Recently a couple from the Keys stood at the top of Africa’s Mt. Kilimanjaro. A top of the world location. Height 19,341 feet.
The couple Doug Mader and Gerry Dietelm. Live on Big Pine. Own and operate the Marathon Veterinary Hospital.
Adventurers. They opted to climb Mt. Kilimanjaro. The African mountain made famous by Ernest Hemingway.
Not an easy trip. Six days to reach the top, 2 to come down. The last day of the climb the worst. Air extremely thin at 19,000 plus feet. Their guides would only permit them to spend 20 minutes on top.
As Neil Armstrong and Buzz Aldrin did their thing by leaving an American flag on the moon, the Marathon veterinarians left a Conch Republic flag on top of Kilimanjaro.
An adventure. The ascent the trip of a lifetime.
Ernest Hemingway is of Kilimanjaro fame also. However, he never climbed Kilimanjaro.
Hemingway knew Africa from his 2 trips there. The first in 1933. A safari and big game hunting. Also provided him with numerous African experiences which later became part of his writings.
The Snows of Kilimanjaro one of those writings. A short story. He received many awards for it. The short story also became a Hollywood movie starring Gregory Peck and Ava Gardner.
Hemingway’s second trip was somewhat of a disaster. He escaped lucky to be alive.
He and his wife were on a local flight. The plane crashed. Both survived with burns and cracked ribs.
The next day, they opted to leave immediately and took another plane. The plane exploded on takeoff.. Hemingway’s wife got out through a window. Hemingway had a more difficult time. He butted his head against the plane’s door to get it open. He suffered a fractured skull, severe burns, a dislocated shoulder, 2 cracked discs, a ruptured liver and ruptured kidneys.
Never having climbed to the top, what then was Hemingway’s motivation to write The Snows of Kilimanjaro? A photo of a frozen leopard near Kilimanjaro’s summit. The leopard’s dried carcass formed the introduction to his short story.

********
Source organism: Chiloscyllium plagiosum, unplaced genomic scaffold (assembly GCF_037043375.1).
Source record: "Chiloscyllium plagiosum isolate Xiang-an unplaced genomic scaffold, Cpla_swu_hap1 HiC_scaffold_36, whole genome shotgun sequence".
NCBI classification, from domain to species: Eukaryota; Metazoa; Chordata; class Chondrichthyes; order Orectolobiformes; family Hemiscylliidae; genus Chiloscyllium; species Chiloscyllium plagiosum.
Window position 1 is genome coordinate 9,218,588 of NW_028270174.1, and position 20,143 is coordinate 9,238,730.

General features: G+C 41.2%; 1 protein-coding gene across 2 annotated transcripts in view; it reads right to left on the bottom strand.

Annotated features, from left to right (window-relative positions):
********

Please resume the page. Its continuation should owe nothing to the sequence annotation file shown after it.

Mini lobster season has come and gone. Only 2 days. As usual, thousands of tourists participated. Authorities reported this year’s event to have been one of the safest and with few violations occurring.
Only 1 injury. Of consequence. A diver’s leg and propeller came into contact. The diver was air lifted to a Miami hospital.
Each year’s event should be as injury and violations free.
History does repeat itself in one fashion or another.
Recall the ocean liner St. Louis. In 1939, 937 Jews attempted to escape Hitler’s influence in Germany. Atrocities were already occurring. The writing was on the wall. They would only get worse. The holocaust had already begun.
Their anticipated port Cuba. Cuba would not accept them, however.
The voyage became known as the “Voyage of the Damned.” The St. Louis went to several other ports. The same thing. Rejected!
The ship was forced to return to Germany. Eventually one third would die in Nazi concentration camps.
A similar earlier event occurred. This one involving prostitutes. The Civil War ongoing. Prostitution became a major problem. Recall in the early 1860’s, there was no cure for gonorrhea or syphilis. Most died.
The problem was in Nashville.
Nashville was a Union Army base. It had its red light district Smokey Row. Early in the War, 200 prostitutes worked Smokey Row. Union Army officials needed to confront the growing sexual disease problem.
They assembled 100 of the ladies and put them on a boat. The Idaho. The intent was to transport them to another city. No city was foolish, however. None wanted them. The Idaho was refused permission to drop the women off.
During the trip, the Idaho acquired a second name. Floating Whore House.
The Idaho was forced to return to Nashville where the ladies disembarked and returned to their former lives on Smokey Row.
The Union Army significantly increased the number of men stationed in Nashville. Business goes where business is. The original 200 ladies turned into 1,500.
Everyone happy. That is, the soldiers and prostitutes. Disease also.
Sexually transmitted disease became rampant. A crisis developed. Not much could be done. No shot of penicillin back then. Many died. So many, that it was rumored more Union soldiers died on Smokey Row than in all the rest of the Civil War. Not true, of course. But such reflects how bad it was.
Nashville and the Union Army came up with a plan. Hopefully, a solution. They would legalize prostitution. That way prostitution could be controlled. Ladies getting periodic health inspections one of the approaches.
It worked! Sexual disease numbers dropped dramatically.
Man does not learn, however. At the end of the War, the legalization was removed. Rampant sexual disease returned. Not as great a during the War. Many soldiers had been moved elsewhere. Many ladies voluntarily left because there was not enough business.
Enjoy your day!